Hand held terminals may be placed in any direction and orientation in space depending on their usage as a voice or data terminal. When Bluetooth or WiFi are concurrently enabled, for example, the terminal may be located in a pouch or a bag. In this case, it is impossible to know the orientation of the terminal in advance. Hand held terminals usually utilize whip antennas with a load coil or a dual MIMO antenna system. In either case, the antenna pattern is omni directional. In use of a typical hand terminal, the human body interacts with the antenna through reflection and absorption (i.e. loss). Typically, due to its small size, the maximum gain of a hand held terminal antenna is less than 0 dBi. Thus, since there is no control over a terminal's orientation in space, the effective antenna gain in the direction of the base station or a major reflector could be very low.

In the VCS, vehicle (e.g., automotive) antennas are built into (i.e. integrated) into the vehicle platform by the vehicle manufacturer (or aftermarket installation). These antennas have a predefined vehicle body effect and a predefined orientation in space (as determined by the road itself). In addition, the size of antenna available in many cases is significantly larger than that available in a hand held device.

The antennas in the MAS are preferably constructed so as to not expose vehicle occupants to transmit energy. The vehicle mounted antennas in the MAS, are directional antennas, whose main lobes point outwards from the vehicle interior and are sufficiently narrow to minimize overlap with other antennas. The antenna patterns between the antennas in the MAS may differ from one another due to the vehicle form and antenna locations which may not be symmetrical. The antenna gain in the main lobe is typically 3 to 6 dB higher than that of a hand held antenna. A vehicle mounted antenna when placed on the vehicle roof top may comprise an omni directional antenna. Even in this case, the antenna pattern is typically still better than that of a hand held antenna since its directivity can be controlled for the vertical plane.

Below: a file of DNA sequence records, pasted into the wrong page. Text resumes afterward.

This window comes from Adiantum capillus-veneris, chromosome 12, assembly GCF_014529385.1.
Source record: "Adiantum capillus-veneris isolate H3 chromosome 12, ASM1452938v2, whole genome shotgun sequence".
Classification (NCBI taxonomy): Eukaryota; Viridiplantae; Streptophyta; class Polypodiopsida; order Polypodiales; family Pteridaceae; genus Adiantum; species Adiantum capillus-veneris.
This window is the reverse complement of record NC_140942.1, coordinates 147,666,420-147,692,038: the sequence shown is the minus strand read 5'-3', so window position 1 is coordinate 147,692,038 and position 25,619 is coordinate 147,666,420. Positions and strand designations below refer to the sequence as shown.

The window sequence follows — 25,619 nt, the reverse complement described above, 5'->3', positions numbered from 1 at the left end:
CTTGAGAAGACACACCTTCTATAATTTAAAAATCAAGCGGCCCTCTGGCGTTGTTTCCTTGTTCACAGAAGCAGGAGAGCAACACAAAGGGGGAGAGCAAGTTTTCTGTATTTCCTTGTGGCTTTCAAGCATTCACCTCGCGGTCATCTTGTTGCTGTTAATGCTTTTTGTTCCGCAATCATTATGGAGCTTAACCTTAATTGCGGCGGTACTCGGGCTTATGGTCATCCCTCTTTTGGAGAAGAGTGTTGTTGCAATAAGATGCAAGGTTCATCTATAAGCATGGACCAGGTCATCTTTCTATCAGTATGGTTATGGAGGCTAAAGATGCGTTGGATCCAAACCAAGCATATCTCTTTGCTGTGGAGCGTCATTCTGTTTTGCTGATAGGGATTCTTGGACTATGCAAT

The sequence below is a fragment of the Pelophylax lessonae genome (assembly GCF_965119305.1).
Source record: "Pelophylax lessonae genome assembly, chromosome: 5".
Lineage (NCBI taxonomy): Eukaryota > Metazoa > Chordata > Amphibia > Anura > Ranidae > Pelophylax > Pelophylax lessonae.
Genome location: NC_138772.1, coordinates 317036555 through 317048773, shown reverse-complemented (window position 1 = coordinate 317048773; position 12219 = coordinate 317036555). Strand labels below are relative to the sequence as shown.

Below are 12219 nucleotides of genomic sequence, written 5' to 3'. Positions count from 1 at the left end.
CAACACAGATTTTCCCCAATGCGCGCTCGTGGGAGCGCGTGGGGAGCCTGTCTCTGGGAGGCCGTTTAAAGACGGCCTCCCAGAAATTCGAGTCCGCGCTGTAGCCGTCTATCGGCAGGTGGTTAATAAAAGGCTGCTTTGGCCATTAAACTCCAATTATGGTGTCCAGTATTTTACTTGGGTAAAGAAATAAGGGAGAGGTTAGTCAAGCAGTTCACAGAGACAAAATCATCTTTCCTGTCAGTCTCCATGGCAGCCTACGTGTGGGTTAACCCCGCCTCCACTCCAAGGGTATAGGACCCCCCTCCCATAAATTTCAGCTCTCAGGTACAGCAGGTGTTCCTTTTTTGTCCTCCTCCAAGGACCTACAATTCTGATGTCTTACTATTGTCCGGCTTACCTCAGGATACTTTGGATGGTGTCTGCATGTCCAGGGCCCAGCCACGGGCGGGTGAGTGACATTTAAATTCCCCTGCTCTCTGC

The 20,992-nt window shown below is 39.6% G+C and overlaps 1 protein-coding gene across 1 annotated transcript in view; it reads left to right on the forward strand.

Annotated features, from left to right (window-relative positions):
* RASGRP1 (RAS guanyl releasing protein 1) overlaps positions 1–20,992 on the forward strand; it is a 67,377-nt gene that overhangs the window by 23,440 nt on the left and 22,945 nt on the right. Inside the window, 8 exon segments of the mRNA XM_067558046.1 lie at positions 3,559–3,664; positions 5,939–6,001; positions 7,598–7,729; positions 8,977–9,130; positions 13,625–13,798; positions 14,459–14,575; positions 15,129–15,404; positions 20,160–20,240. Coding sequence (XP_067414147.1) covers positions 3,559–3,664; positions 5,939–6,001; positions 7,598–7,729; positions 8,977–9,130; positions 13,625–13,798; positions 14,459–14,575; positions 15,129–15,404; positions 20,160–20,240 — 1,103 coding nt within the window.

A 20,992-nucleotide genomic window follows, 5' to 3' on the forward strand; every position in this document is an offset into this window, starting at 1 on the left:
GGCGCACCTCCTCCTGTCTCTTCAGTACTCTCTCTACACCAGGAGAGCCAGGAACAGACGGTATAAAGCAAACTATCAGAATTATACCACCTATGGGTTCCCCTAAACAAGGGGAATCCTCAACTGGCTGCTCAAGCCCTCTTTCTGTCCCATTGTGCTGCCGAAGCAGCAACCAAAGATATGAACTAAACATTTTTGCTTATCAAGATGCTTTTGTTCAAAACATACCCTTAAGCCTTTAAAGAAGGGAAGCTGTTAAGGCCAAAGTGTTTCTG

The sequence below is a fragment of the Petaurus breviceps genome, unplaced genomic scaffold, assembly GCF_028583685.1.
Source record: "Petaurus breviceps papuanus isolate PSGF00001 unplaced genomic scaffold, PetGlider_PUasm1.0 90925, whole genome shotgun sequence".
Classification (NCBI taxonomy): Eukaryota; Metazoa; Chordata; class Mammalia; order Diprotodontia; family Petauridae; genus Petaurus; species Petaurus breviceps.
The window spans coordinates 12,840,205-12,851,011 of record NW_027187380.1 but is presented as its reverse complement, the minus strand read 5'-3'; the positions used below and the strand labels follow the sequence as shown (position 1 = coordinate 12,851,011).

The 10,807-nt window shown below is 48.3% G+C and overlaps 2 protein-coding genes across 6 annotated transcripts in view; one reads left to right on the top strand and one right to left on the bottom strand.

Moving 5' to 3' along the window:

Table 1 below provides a comparison of various gain characteristics of hand held antennas and those for use in the MAS in the VCS.

TABLE 1 Comparison of various gain characteristics between hand held and vehicle integrated antennas Characteristic Hand held antenna Vehicle integrated antenna Comment Main lobe gain Less than 0 dBi At least 3 to 6 dBi Antenna pattern Omni directional Directional In MIMO systems, hand held antennas may have more directivity, but the only factor is the relative location of the antennas. Body effect and BS antenna location cannot be taken into account. Surrounding Difficult to control The main factor (vehicle A hand held may be environment and body) is known in advance placed on a table, in a packaging bag, in a pouch or held by hand. Vehicle body Reduced signal Located on the outmost penetration strength while surface or on a non passengers are conducting material. inside the vehicle

Antenna Efficiency

Antenna efficiency is affected by conducting losses and reflection losses. Some loss of efficiency is due to the antenna pattern and the relative positions of the UE and base station as discussed supra. Antenna efficiency is mainly an integration related design issue. The main contributors to the conducting losses are feed cable length, conductive material in the antenna vicinity and the dielectric material. The antenna near field may come into interaction with circuitry in the antenna vicinity. Reflections are mainly related to bandwidth and to impedance matching between the antenna and the feed cable or circuit.

Table 2 below provides a comparison of various efficiency related characteristics of hand held antennas and those for use in the MAS in the VCS.

TABLE 2 Comparison of efficiency related characteristics between hand held and vehicle integrated antennas Characteristic Hand held Antenna Vehicle integrated antenna Conductive loss Dielectric Feed cables Near field effect between transceiver and antenna Packaging and surrounding Reflection loss Matching Matching

Antenna Bandwidth and Band (Center Frequency)